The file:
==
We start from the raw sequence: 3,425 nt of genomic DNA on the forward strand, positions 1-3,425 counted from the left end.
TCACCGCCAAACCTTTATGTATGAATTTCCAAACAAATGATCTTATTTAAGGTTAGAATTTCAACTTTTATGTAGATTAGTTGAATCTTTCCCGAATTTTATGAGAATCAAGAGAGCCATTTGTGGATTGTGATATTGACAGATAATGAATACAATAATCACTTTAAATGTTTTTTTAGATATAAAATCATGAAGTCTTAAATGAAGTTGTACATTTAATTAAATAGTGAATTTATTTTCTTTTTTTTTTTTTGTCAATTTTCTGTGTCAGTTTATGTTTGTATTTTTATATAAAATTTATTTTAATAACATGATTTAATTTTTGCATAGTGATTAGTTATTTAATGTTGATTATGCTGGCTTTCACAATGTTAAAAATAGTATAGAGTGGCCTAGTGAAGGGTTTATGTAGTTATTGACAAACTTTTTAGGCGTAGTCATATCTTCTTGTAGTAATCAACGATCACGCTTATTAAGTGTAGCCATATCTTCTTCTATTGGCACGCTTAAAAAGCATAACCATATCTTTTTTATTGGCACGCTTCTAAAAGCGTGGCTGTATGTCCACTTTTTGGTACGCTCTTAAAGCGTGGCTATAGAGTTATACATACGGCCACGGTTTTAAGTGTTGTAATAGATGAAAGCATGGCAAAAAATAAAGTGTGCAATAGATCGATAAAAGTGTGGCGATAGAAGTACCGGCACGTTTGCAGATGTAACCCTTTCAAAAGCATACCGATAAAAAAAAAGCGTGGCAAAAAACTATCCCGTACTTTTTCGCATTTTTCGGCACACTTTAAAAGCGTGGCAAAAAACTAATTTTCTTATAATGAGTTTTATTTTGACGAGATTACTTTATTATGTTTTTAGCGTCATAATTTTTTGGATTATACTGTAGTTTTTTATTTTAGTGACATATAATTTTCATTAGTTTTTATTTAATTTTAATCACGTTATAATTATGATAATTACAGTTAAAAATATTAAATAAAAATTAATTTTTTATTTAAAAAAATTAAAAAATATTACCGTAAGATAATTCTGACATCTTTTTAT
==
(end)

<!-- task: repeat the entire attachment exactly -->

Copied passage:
We start from the raw sequence: 3,425 nt of genomic DNA on the forward strand, positions 1-3,425 counted from the left end.
TCACCGCCAAACCTTTATGTATGAATTTCCAAACAAATGATCTTATTTAAGGTTAGAATTTCAACTTTTATGTAGATTAGTTGAATCTTTCCCGAATTTTATGAGAATCAAGAGAGCCATTTGTGGATTGTGATATTGACAGATAATGAATACAATAATCACTTTAAATGTTTTTTTAGATATAAAATCATGAAGTCTTAAATGAAGTTGTACATTTAATTAAATAGTGAATTTATTTTCTTTTTTTTTTTTTGTCAATTTTCTGTGTCAGTTTATGTTTGTATTTTTATATAAAATTTATTTTAATAACATGATTTAATTTTTGCATAGTGATTAGTTATTTAATGTTGATTATGCTGGCTTTCACAATGTTAAAAATAGTATAGAGTGGCCTAGTGAAGGGTTTATGTAGTTATTGACAAACTTTTTAGGCGTAGTCATATCTTCTTGTAGTAATCAACGATCACGCTTATTAAGTGTAGCCATATCTTCTTCTATTGGCACGCTTAAAAAGCATAACCATATCTTTTTTATTGGCACGCTTCTAAAAGCGTGGCTGTATGTCCACTTTTTGGTACGCTCTTAAAGCGTGGCTATAGAGTTATACATACGGCCACGGTTTTAAGTGTTGTAATAGATGAAAGCATGGCAAAAAATAAAGTGTGCAATAGATCGATAAAAGTGTGGCGATAGAAGTACCGGCACGTTTGCAGATGTAACCCTTTCAAAAGCATACCGATAAAAAAAAAGCGTGGCAAAAAACTATCCCGTACTTTTTCGCATTTTTCGGCACACTTTAAAAGCGTGGCAAAAAACTAATTTTCTTATAATGAGTTTTATTTTGACGAGATTACTTTATTATGTTTTTAGCGTCATAATTTTTTGGATTATACTGTAGTTTTTTATTTTAGTGACATATAATTTTCATTAGTTTTTATTTAATTTTAATCACGTTATAATTATGATAATTACAGTTAAAAATATTAAATAAAAATTAATTTTTTATTTAAAAAAATTAAAAAATATTACCGTAAGATAATTCTGACATCTTTTTAT